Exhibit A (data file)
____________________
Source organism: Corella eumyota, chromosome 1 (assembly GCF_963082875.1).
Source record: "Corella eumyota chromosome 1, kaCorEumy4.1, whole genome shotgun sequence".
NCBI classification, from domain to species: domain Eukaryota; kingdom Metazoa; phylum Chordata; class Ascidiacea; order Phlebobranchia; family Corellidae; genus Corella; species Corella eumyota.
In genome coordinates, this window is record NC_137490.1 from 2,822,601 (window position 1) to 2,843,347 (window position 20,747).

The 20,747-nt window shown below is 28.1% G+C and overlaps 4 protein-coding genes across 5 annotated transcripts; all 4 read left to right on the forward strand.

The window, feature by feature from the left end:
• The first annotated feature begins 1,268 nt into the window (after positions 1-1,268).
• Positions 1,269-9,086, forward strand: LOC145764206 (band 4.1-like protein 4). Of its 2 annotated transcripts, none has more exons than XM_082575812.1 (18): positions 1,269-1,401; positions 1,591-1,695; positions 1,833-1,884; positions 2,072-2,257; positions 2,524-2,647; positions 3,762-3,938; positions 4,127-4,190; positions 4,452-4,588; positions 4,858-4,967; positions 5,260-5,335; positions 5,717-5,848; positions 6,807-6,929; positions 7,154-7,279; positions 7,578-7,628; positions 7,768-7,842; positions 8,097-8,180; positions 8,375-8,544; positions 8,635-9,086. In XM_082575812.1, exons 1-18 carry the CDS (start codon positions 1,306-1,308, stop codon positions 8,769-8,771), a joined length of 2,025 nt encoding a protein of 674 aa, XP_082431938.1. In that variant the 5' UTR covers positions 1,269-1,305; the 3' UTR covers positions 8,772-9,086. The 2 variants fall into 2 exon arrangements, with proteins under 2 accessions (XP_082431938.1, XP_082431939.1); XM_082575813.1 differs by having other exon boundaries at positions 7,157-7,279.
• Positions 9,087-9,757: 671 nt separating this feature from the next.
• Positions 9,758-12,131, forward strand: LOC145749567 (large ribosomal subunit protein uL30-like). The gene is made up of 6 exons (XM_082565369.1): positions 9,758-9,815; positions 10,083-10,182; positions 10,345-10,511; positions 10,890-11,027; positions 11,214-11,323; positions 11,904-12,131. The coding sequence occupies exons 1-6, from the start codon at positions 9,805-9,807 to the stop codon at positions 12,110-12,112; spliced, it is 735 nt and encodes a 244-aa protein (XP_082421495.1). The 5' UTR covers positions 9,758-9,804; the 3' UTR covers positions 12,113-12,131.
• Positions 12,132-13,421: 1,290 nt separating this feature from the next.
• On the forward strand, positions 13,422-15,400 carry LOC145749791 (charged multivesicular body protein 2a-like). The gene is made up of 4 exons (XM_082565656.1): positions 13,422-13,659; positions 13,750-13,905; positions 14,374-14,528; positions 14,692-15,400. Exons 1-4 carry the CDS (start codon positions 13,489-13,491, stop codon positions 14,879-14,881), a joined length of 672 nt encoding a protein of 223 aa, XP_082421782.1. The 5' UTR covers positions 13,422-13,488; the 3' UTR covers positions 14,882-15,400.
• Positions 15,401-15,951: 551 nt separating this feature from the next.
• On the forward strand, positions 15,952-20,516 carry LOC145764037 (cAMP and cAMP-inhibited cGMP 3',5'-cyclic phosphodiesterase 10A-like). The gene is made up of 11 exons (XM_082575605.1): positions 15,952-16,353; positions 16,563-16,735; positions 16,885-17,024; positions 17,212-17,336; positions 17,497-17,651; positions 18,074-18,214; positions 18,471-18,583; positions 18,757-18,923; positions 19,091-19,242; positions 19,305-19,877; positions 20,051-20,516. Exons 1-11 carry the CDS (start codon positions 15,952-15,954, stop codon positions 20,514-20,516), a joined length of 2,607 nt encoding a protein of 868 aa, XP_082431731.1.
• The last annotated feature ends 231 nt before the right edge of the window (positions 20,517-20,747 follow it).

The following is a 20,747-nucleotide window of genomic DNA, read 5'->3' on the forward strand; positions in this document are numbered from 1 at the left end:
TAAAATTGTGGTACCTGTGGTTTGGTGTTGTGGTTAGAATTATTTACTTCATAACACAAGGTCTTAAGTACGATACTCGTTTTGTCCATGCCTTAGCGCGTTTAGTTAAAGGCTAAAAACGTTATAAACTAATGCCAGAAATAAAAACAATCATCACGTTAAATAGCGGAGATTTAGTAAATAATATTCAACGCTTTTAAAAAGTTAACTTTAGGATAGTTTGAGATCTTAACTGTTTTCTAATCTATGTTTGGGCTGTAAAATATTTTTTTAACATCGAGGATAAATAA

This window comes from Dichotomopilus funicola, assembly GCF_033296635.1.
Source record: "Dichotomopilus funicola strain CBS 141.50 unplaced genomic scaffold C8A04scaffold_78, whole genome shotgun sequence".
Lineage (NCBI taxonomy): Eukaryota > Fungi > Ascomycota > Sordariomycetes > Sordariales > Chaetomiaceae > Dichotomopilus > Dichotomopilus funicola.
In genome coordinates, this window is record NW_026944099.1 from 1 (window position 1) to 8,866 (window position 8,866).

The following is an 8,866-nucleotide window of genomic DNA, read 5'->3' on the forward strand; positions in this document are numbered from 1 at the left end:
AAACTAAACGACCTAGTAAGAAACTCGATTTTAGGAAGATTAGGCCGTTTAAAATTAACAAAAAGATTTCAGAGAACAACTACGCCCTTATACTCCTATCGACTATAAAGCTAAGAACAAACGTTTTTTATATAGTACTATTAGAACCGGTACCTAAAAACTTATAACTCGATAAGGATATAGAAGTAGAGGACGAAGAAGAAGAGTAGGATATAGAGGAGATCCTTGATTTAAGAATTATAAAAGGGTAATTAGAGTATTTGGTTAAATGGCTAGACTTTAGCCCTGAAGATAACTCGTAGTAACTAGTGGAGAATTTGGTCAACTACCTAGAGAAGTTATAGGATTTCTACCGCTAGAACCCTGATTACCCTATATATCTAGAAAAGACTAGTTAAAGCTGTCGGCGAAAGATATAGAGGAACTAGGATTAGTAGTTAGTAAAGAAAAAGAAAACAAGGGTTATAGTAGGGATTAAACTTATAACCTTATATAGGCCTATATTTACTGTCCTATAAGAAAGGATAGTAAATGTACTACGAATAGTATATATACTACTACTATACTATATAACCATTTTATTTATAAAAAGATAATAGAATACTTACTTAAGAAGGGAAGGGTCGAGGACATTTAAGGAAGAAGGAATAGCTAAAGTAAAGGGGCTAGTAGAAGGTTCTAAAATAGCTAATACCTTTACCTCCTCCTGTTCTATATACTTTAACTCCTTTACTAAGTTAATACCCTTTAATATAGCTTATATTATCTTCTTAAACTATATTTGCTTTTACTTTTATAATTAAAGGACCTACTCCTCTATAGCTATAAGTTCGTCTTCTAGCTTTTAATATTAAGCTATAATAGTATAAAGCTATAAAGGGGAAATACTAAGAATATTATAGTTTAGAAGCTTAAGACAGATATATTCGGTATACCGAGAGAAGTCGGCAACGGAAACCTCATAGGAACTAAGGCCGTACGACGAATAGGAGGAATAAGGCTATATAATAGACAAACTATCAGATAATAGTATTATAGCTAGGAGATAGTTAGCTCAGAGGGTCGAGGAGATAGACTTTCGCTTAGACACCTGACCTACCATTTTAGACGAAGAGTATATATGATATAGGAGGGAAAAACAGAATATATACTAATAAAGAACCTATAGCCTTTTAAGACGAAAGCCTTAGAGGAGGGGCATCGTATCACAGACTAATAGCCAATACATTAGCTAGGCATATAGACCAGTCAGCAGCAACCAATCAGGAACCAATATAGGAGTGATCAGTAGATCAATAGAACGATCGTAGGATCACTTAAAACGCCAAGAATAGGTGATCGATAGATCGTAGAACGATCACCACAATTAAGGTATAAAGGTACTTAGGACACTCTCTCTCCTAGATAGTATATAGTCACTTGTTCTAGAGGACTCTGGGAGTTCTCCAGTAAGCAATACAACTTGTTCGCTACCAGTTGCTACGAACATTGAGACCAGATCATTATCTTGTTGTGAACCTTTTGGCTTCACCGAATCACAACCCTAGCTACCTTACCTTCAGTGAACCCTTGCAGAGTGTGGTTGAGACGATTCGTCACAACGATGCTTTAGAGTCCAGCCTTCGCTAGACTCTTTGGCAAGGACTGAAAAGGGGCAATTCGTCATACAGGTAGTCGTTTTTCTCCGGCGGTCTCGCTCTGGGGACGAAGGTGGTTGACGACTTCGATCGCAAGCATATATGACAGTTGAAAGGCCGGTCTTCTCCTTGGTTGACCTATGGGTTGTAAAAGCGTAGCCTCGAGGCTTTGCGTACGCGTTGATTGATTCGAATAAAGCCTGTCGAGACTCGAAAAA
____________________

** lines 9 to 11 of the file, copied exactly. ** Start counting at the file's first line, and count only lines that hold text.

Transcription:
• Positions 9,087-9,757: 671 nt separating this feature from the next.
• Positions 9,758-12,131, forward strand: LOC145749567 (large ribosomal subunit protein uL30-like). The gene is made up of 6 exons (XM_082565369.1): positions 9,758-9,815; positions 10,083-10,182; positions 10,345-10,511; positions 10,890-11,027; positions 11,214-11,323; positions 11,904-12,131. The coding sequence occupies exons 1-6, from the start codon at positions 9,805-9,807 to the stop codon at positions 12,110-12,112; spliced, it is 735 nt and encodes a 244-aa protein (XP_082421495.1). The 5' UTR covers positions 9,758-9,804; the 3' UTR covers positions 12,113-12,131.
• Positions 12,132-13,421: 1,290 nt separating this feature from the next.